The role and responsibilities of individual citizen in a democratic society
Active participation in the community development: A citizen ought to be active in activities such as agricultural activities and other physical works.
Participation in prevention of crime and reporting: In a democratic society the process of preventing crime and reporting crime is not only the function of the police and other forces but also the duty of every citizen. For that case a citizen has the role and responsibility of providing great cooperation to the forces such as police in order to deal effectively with any social crime in the society.
Timely payment of taxes: Paying tax and other duties is the responsibility and role of a citizen in a democratic society. He/she has to be punctual in fulfilling this without being forced
Respect of the law and the constitution: The constitution of any country has the function of directing the country’s leaders how to run the country. It is the role and responsibility of every citizen to respect the constitution by not violating the rules which have been stipulated within it.
To respect others’ rights: The role and reasonability of a citizen is to respect human rights. These are right to life, right to own property, freedom of assembly and of press, etc
To combat corruption: Every citizen in a democratic society has the role and responsibility of fighting against corruption. Corruption is a problem in society since it leads to laziness and delays in provision of services. Corruption also weakness human rights because one can be considered to be right if he/she has a lot of money and has given bribes.
Care of the environment, public property and services: Every citizen is responsible to protect and conserve the environment by using applicable methods such as a forestation and reforestation. Also a citizen has the responsibility of caring property like schools, building, roads, national parks and other services constructed by the government for public services.
Participating in political matters either directly or indirectly: For example, standing in political meeting and joining political organization.
To have a good conduct and behavior: Every citizen has the responsibility of examining his/her behavior in the country he or she resides. If it seems to be immoral he/she should have a moral obligation to refrain it. For example, bad behavior such as theft, homosexuality, prostitution, use of marijuana and other social crime
To exercise honesty and civility: The role of a citizen in democratic society is to be faithful for anything which is planned for development of a communication
To promote peace and harmony: It is the role and responsibility of every citizen to ensure that unity and solidarity prevail. So every citizen has a duty to ensure that any conflict that arises is settled.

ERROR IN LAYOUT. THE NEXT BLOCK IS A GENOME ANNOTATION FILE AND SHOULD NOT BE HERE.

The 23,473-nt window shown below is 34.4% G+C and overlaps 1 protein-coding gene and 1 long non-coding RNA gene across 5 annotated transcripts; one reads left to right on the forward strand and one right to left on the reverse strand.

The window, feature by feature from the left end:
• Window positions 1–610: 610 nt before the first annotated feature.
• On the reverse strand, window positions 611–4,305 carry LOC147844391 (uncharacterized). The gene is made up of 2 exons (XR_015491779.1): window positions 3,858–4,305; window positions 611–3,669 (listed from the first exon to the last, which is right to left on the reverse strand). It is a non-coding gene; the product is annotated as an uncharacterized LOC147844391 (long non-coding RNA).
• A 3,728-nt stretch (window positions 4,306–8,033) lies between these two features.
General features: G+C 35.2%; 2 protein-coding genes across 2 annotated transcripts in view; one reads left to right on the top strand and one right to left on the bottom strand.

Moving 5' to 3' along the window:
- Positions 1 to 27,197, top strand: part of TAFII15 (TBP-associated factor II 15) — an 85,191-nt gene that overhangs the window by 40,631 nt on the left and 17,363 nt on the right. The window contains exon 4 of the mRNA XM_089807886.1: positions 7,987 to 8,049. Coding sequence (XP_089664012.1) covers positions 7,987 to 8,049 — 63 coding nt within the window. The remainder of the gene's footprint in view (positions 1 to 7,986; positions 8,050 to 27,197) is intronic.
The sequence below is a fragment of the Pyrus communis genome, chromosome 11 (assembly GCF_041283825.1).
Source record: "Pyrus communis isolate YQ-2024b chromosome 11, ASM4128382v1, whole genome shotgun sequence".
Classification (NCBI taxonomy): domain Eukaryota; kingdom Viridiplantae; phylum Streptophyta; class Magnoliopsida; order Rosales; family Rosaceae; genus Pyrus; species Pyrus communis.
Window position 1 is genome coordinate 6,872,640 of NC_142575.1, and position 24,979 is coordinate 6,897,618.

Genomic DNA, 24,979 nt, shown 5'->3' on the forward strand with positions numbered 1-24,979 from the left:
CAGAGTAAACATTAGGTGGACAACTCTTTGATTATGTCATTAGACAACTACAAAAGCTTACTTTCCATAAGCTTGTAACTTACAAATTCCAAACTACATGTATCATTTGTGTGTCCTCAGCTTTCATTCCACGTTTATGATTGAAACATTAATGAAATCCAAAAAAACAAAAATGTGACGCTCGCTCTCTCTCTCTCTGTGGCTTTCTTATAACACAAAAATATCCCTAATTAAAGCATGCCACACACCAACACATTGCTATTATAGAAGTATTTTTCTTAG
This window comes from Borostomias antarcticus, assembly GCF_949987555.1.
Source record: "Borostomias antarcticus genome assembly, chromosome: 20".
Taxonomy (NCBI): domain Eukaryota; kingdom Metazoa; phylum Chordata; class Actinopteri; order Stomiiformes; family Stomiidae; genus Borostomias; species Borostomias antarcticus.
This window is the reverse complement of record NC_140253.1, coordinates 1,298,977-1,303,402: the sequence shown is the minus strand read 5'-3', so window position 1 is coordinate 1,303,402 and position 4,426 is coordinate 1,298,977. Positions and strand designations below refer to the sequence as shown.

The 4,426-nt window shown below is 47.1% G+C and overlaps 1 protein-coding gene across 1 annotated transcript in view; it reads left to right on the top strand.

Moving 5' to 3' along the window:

The role and responsibilities of civil society organizations in a democratic society
Civil society organizations (CSOs) are not profit non-governmental organizations that have a presence in public life expressing the interests and values of their members and others based on cultural, ethnic and political consideration e.g. Haki-Elimu, TGNP (Tanzania Gender Networking me), MWDo (Maasai Women Development Organization), EnviroCare (Environment, Human Rights, Care and Gender Organization), etc.
The following are the role and responsibilities of strong civil society organization in democratic society.
Supporting policy formation implementation and evaluation through practical advice. For examp0le, the Tanzania Gender budget Initiative (GBI) is organized by Feminist activities (FemAct) led by TGNP and it exemplified effort by civil society organization to engage more directly in the policy making process at all levels.
Regulating and monitoring state performance and behavior of public official. Active society organizations scrutinize state performance and ethical behavior of public officials to ensure that there is no misuse of power for person interests.
To enable citizen to identify their values beliefs and democratic practices. Civil society organizations mobilize constituencies especially the vulnerable and marginalized to participate fully in public affairs.
Civil society organization foster development work of citizens and improve well-being of their own community.
Civil society organizations act as watch dogs to see what the government does. For example checking the way government respect human rights.
Civil society organizations act as a link between donors and aid beneficiaries. Since civil society organizations act as a bridge between the state and citizen donors tend to use these organizations as they are able to fulfill the needs of a given society. For example, in Tanzania aid may be given through the civil Society Foundation.